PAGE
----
Friday, December 7, 2012

make a dreidel garland

Have any neckties up for grabs? Turn those bits of swanky silk into a nifty dreidel garland. This fun project is easily created with scissors and glue. Here's what ya need:

Dreidel Garland
*eight neckties (old or thrifted)
*scissors
*tacky glue
*clothespins
*ribbon
 Gather up your neckties. I used eight to celebrate each day of Hanukkah but you can choose to use more or less. A single necktie would make a lovely dreidel decoration that can be hung on a doorknob or wall. I collected my neckties from various friends and thrift stores.  If your child is on the wee side (say younger than eight) you will want to cut the fat end of each necktie away from the rest. About eight inches is a good measure. If your child is scissors capable, they can cut off the skinny end of each tie about six inches long. If you wish to add some math fun to the mix, have them use a ruler to measure and a piece of chalk for marking. Mark on the back part of the tie in case the chalk decides to linger. 
Flip each large tie piece over and have your child draw a line of glue along the top cut edge. Tacky glue works best but you can use good old fashioned school glue as well. If you liberated the fat end of the tie before the simple stitch that holds all the folds in place you may wish to add a dab of glue or so to the folds as well. Once the glue is along the cut end, carefully fold the edge over and use a pair of clothespin to anchor until the gue dries. All those layers of silk and such will want to pop away from the glue so don't forget the clothespins. If you do not have clothespins, use a sheet of wax paper on top of the glued bits and plop a large book or two on top until dry.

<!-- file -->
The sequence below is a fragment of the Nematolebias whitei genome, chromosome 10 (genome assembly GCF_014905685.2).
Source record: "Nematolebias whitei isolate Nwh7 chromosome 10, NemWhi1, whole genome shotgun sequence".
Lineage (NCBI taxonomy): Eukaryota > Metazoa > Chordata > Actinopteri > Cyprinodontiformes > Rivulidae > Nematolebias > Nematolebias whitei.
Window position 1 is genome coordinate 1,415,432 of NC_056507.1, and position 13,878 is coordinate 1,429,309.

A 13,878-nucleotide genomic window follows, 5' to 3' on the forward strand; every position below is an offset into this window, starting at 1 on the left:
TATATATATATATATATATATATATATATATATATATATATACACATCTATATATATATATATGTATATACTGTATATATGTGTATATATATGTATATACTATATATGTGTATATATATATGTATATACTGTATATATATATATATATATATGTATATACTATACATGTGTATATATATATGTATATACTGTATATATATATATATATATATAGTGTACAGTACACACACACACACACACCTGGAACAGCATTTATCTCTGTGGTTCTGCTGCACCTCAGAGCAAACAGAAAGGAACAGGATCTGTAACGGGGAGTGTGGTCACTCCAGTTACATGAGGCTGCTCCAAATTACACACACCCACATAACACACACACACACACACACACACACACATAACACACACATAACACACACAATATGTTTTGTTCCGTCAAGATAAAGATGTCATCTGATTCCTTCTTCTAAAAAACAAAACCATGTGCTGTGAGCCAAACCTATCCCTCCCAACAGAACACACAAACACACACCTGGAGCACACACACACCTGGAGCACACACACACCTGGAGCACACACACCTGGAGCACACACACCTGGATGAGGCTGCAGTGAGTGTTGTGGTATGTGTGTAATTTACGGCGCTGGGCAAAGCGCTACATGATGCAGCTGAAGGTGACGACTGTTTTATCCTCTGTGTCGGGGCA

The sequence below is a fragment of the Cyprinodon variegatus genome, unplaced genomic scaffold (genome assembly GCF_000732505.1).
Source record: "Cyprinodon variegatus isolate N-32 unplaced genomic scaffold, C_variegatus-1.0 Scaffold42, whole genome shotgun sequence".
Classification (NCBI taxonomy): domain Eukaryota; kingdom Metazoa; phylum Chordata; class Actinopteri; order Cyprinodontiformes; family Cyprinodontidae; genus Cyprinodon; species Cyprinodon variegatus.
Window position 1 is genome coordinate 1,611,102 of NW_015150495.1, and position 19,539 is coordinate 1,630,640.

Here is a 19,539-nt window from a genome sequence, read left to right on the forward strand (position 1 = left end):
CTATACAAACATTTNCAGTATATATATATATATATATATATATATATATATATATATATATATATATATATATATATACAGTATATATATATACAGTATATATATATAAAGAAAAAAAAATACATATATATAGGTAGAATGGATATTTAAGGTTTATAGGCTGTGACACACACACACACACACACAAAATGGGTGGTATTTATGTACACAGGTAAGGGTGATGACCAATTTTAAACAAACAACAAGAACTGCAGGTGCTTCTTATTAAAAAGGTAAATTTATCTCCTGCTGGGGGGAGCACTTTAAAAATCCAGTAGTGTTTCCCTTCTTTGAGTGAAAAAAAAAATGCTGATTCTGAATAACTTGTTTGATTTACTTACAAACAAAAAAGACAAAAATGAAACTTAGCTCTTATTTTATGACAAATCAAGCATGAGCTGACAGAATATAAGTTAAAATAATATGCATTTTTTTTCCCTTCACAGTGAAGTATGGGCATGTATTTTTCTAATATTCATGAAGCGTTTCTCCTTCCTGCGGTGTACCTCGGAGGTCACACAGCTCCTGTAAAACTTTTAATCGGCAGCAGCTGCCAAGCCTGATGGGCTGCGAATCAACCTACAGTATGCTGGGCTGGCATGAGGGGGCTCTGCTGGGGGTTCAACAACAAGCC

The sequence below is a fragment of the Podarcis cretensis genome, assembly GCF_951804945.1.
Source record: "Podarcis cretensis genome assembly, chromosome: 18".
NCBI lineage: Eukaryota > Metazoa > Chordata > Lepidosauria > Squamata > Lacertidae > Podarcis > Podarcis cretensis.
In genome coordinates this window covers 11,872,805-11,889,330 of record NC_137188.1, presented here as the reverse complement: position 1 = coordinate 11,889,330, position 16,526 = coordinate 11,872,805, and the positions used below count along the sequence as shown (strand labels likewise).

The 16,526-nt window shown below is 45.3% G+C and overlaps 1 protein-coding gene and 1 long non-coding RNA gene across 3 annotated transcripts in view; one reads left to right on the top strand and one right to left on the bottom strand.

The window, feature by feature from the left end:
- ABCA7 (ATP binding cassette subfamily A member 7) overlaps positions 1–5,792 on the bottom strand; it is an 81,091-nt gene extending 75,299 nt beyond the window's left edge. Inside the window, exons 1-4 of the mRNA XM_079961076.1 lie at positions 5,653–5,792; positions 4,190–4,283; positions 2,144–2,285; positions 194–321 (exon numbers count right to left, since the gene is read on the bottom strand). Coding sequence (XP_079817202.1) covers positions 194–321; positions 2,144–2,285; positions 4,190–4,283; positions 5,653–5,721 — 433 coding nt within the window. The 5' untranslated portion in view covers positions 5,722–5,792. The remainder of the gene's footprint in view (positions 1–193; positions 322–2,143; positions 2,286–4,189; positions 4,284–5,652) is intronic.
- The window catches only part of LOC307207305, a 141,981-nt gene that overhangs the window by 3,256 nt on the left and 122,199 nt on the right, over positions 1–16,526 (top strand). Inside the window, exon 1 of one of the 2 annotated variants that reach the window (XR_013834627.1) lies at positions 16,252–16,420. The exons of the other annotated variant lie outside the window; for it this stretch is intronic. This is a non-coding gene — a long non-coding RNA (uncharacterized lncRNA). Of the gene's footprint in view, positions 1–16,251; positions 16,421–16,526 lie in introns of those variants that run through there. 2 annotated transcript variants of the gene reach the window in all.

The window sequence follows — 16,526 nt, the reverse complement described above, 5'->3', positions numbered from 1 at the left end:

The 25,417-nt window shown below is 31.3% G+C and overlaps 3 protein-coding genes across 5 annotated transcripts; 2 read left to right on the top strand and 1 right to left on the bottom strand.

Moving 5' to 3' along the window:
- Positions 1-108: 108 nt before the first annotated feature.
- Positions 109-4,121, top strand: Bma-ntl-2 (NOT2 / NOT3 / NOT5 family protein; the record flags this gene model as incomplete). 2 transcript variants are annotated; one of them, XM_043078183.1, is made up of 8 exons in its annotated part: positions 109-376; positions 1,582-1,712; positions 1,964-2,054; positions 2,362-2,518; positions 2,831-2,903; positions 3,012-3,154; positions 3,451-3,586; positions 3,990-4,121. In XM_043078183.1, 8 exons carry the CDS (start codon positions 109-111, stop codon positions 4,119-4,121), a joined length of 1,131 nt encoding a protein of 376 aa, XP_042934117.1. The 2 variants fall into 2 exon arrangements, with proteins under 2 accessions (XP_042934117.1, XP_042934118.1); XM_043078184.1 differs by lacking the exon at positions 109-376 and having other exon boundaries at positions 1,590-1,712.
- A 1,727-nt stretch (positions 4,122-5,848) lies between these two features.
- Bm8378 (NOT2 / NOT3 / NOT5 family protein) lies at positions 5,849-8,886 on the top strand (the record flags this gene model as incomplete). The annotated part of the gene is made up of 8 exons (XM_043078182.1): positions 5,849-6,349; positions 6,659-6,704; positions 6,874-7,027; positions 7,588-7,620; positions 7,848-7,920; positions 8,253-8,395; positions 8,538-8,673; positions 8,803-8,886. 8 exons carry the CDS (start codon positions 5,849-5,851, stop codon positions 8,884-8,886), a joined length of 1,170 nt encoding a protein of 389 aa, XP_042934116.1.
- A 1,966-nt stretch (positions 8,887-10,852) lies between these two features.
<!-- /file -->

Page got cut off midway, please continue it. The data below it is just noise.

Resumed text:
After all of the now almost-dreidel shapes have been glued it is time to make the dreidel tops. Pick up a cut skinny end, draw a line of glue along the cut end and fold over but not all the way to the edge. Next, add a blob of glue along the new bottom, flip over and center onto the back of the dreidel shapes. Rearrange the cothespins to anchor down the tops and set aside to dry.
 Once dry, cut a length of ribbon and thread each dreidel onto it. Hang in a happy place and enjoy! 

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